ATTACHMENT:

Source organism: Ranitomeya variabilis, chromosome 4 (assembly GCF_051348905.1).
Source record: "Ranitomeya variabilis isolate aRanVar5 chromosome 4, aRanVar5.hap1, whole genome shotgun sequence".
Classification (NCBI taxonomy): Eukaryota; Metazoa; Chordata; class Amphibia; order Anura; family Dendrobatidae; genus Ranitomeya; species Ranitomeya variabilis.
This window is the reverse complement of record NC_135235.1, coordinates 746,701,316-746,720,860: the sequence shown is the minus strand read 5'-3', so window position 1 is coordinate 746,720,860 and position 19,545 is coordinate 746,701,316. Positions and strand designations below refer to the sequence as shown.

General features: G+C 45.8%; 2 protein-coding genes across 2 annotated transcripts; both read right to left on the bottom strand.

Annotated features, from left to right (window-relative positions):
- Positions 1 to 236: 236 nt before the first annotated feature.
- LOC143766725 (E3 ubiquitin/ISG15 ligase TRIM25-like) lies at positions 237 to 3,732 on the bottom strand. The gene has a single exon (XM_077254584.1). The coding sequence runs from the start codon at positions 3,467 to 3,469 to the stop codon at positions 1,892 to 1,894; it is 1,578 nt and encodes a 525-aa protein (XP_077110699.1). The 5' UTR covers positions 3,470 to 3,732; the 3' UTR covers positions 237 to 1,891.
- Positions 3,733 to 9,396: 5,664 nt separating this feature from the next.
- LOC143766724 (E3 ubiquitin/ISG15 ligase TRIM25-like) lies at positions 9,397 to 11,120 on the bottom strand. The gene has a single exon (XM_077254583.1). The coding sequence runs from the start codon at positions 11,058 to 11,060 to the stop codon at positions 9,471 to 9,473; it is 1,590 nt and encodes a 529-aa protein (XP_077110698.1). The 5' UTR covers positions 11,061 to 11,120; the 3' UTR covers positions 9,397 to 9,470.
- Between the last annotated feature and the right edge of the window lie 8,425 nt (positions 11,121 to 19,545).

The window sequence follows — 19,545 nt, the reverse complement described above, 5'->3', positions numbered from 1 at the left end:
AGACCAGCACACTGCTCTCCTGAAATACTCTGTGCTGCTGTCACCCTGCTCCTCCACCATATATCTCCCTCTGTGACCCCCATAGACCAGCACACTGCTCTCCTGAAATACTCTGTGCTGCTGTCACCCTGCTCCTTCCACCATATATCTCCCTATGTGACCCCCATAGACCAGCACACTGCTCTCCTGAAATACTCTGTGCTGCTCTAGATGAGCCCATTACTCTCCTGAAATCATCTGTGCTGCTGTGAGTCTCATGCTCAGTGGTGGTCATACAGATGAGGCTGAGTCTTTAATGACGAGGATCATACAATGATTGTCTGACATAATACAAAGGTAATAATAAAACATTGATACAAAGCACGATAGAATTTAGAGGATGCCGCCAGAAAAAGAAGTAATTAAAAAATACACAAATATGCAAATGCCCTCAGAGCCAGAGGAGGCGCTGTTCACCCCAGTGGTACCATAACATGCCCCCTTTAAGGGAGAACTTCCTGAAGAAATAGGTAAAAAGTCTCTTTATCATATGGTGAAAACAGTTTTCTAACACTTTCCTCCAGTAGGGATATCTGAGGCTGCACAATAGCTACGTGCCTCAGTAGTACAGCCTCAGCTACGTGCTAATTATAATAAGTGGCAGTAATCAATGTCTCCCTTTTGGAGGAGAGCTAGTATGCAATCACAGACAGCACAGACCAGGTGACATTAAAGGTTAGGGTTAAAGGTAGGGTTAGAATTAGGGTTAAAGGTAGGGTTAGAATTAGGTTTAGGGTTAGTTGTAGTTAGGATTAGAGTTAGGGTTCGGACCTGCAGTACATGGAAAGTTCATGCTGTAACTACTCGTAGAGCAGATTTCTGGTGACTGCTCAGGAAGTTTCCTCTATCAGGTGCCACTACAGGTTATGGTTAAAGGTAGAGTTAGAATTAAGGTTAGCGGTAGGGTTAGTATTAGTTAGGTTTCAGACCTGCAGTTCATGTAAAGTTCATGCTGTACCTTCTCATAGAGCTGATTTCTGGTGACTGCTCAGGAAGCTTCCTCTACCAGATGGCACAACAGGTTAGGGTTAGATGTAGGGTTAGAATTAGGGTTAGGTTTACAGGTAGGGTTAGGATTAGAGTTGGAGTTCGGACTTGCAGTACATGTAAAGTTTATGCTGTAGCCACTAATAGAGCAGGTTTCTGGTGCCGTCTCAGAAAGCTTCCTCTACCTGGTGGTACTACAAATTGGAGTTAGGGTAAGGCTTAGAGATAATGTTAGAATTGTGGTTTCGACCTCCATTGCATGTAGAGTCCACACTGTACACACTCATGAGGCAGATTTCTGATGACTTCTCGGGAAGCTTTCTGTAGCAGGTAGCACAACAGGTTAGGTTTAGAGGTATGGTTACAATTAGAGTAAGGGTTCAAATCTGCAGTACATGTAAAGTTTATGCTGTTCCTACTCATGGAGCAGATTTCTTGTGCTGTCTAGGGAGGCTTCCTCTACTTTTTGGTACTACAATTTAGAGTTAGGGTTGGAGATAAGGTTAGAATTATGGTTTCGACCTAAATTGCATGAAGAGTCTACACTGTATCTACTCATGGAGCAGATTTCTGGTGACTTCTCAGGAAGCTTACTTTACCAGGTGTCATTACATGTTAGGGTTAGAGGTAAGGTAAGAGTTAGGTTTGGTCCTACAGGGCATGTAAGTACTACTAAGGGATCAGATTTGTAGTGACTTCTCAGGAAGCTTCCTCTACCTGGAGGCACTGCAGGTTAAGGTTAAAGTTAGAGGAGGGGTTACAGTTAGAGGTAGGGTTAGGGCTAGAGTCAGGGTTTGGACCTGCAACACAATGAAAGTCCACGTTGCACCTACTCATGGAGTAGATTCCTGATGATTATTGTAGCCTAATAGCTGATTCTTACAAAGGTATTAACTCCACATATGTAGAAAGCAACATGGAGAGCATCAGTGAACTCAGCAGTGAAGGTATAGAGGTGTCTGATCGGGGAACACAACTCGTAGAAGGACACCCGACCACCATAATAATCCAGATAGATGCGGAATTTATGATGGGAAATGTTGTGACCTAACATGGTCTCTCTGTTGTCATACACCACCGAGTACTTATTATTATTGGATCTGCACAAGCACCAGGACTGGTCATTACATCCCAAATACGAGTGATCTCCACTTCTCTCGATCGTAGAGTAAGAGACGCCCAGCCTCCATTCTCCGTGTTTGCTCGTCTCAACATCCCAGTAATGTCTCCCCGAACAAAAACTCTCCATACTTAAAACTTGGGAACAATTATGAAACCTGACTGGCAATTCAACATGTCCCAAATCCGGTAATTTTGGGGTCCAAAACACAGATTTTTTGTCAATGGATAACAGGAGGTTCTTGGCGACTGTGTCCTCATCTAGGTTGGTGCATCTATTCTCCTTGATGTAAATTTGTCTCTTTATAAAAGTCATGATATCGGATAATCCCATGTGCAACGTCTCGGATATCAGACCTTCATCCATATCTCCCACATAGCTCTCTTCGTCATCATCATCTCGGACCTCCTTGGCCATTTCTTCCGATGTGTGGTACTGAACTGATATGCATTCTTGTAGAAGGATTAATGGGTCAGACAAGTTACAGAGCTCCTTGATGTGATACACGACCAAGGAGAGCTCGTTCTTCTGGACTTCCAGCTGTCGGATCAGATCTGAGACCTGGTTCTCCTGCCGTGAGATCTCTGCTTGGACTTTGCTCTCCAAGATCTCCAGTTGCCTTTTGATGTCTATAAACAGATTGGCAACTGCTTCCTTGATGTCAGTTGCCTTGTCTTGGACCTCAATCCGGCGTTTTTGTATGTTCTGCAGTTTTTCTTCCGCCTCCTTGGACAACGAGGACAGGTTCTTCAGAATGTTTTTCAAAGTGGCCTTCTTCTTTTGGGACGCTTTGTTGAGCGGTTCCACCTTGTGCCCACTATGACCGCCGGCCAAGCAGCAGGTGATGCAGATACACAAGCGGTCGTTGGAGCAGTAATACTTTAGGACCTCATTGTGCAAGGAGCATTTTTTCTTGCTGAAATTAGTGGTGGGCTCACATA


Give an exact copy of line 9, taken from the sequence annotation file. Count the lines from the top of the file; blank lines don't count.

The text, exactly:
- Positions 3,733 to 9,396: 5,664 nt separating this feature from the next.